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Mahatma: An Intimate View
Kanu Gandhi was always there. With a Rolliflex camera. Capturing on film Bapu's most public and most private moments. Gandhi only imposed two restrictions: don't use a flash and no requests to pose.
The pictures speak of the incredible access Kanu had to Bapu's life. Having come into the ashram at age 10 to improve his health, Kanu never returned home. It was here that Kanu, nicknamed Bapu's Hanuman, was later married—at Kasturba's command—to one of Bapu's devoted followers Abhabehn, known as "one of Gandhi's walking sticks".
As Kanu's love for Bapu grew, so did his fascination for those who photographed him. Till one day, young Kanu summoned the courage to ask Bapu for a camera. No money, said Gandhi. But industrialist G.D. Birla obliged. Ironically, the photographer who chronicled such a full life, couldn't chronicle any last moments. As Bapu sat with the dying Kasturba in his lap, he forbade Kanu from capturing it on film. Kasturba's last moments escaped Kanu's camera. So did Bapu's death—Bapu had ordered Kanu to stay in Noakhali.
And only once after Bapu's death and before his own in 1986 did Kanu pick up the camera to shoot: for a picture of his granddaughter.
Tagore hailed Gandhi as the 'Mahatma' but called his noncooperation movement 'negative'. Gandhi retorted that "noncooperation is intended to pave the way to real, honourable and voluntary cooperation". Tagore was not convinced. He said "the Mahatma had won the heart of India... so he should not champion noncooperation or merely say 'spin and weave, spin and weave'.' Gandhi had a reply for this too, "...the hungry millions ask for one poem—invigorating food.... They must earn it. And they can earn it only by the sweat of their brow. I do indeed ask the poet to spin and weave."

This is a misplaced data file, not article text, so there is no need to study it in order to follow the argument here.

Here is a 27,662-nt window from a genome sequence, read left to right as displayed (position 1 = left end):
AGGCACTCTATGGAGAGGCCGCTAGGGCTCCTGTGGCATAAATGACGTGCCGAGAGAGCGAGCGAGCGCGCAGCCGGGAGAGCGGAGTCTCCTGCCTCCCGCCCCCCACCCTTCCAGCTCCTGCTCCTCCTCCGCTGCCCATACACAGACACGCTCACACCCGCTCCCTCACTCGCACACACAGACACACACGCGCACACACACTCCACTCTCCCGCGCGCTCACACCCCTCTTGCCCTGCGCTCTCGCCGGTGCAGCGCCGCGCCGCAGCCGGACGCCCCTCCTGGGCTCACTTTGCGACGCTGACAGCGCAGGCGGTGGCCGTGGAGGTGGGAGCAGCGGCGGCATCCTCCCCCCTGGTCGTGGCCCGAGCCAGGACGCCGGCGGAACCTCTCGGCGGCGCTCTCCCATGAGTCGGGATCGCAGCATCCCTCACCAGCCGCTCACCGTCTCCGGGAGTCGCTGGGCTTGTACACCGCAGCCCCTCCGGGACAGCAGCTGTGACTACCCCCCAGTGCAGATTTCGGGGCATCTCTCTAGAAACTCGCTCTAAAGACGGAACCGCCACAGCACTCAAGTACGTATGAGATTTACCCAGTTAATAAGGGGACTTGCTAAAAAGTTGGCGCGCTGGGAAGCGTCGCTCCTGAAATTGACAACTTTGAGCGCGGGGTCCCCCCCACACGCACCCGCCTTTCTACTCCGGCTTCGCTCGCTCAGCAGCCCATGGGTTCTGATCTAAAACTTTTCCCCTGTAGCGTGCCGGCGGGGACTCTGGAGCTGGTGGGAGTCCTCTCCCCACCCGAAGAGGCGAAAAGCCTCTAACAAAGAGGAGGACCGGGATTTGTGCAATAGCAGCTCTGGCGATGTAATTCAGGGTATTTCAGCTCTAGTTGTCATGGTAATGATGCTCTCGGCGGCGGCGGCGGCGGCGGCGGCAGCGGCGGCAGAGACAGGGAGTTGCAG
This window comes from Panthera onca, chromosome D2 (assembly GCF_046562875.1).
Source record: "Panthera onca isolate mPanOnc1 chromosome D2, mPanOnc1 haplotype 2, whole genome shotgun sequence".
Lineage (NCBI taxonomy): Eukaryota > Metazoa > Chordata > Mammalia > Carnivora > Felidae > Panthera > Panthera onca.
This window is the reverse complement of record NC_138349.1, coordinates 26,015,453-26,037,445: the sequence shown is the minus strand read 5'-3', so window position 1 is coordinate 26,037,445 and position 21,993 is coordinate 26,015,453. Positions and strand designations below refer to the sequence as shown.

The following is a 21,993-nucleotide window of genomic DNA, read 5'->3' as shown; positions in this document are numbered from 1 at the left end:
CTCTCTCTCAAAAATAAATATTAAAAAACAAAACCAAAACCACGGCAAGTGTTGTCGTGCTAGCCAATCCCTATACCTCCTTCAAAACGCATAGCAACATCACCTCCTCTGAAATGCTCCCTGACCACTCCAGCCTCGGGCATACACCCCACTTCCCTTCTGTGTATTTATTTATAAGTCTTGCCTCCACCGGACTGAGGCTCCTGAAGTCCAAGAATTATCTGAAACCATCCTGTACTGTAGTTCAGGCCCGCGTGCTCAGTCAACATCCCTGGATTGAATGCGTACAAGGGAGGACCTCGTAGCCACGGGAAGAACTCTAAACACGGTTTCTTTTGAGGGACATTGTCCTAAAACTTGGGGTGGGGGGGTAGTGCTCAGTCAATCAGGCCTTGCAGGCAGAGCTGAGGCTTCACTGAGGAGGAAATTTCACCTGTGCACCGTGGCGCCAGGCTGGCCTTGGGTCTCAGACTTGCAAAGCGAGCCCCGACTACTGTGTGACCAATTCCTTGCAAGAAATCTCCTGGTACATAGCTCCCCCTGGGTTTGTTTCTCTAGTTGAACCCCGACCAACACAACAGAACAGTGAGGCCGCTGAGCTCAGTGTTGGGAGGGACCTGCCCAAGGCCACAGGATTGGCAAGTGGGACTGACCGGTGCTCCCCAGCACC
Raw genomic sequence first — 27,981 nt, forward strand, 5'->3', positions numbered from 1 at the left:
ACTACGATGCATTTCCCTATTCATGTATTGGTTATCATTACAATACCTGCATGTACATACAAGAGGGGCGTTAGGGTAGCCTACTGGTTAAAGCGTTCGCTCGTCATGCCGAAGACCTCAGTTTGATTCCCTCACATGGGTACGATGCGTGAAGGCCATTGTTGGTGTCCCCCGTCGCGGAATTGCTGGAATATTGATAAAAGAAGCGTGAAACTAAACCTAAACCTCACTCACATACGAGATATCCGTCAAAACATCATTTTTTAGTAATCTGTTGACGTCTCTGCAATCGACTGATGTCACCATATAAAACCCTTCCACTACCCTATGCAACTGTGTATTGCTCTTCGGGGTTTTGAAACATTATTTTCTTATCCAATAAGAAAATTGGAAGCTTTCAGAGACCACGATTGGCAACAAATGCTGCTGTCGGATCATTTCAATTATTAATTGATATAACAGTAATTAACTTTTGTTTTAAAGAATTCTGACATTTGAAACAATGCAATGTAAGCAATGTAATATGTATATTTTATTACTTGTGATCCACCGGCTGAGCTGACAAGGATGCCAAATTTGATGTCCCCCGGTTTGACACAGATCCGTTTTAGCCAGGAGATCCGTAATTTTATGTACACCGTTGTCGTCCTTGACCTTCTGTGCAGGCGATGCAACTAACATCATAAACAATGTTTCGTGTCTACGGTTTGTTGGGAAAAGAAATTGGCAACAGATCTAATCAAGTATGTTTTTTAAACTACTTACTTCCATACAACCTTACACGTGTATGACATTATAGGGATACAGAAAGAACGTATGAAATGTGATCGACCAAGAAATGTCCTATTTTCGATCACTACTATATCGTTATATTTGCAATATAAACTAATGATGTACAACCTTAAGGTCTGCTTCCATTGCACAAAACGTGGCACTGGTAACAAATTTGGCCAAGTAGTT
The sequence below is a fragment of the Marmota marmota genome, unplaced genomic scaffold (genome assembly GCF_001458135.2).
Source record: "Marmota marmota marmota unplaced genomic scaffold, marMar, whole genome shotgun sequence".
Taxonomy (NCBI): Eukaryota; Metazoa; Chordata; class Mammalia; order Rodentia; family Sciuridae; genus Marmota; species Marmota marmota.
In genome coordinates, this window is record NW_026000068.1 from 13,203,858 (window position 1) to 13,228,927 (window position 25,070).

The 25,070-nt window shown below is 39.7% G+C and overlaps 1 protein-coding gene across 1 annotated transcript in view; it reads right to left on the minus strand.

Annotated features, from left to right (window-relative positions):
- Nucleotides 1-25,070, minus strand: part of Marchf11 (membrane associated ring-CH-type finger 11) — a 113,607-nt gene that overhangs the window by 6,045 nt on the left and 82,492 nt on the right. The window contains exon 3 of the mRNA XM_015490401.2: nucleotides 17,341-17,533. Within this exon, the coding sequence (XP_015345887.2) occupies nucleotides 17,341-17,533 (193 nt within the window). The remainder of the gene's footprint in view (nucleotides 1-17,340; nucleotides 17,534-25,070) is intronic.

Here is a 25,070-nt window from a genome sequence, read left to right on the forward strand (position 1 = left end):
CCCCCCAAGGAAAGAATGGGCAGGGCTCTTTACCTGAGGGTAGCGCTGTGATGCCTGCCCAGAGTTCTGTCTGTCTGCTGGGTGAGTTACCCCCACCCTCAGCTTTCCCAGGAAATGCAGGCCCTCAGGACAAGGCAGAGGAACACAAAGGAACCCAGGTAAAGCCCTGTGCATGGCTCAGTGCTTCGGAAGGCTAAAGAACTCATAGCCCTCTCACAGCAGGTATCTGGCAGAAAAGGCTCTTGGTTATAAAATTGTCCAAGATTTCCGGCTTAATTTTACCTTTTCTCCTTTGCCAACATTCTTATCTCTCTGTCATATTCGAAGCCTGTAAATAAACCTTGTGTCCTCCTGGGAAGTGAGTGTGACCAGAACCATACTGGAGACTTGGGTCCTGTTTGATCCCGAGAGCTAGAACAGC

A deep bond existed between Khan Abdul Ghaffar Khan and Gandhi. But in 1947, after a boycott-hit plebiscite, NWFP went to Pakistan. The Frontier Gandhi would later say that his movement had been "thrown to the wolves" by the Congress leadership.
Desai, Gandhi's secretary since 1917, once remarked on Gandhi's ego: "...It may be that ego is necessary for a spiritual life. I see that there is an evolution taking place in Bapu every minute."
The camaraderie, warmth and laughter between Gandhi and his women co-workers,according to biographer Rajmohan Gandhi, inevitably hurt Kasturba. But over time, she conquered her feelings, until she became a fellow worker, a fellow-fighter with him...
Fasting is in my blood and my bones. I imbibed it with my mother's milk.... How can I, her son, do otherwise?" "In spite of being all alone I am experiencing an ineffable inner joy... as if God himself was lighting my path... and am able to fight on..." — Gandhi Then a young UPI reporter, Sailen Chatterjee was just a few steps behind Gandhi on his last walk.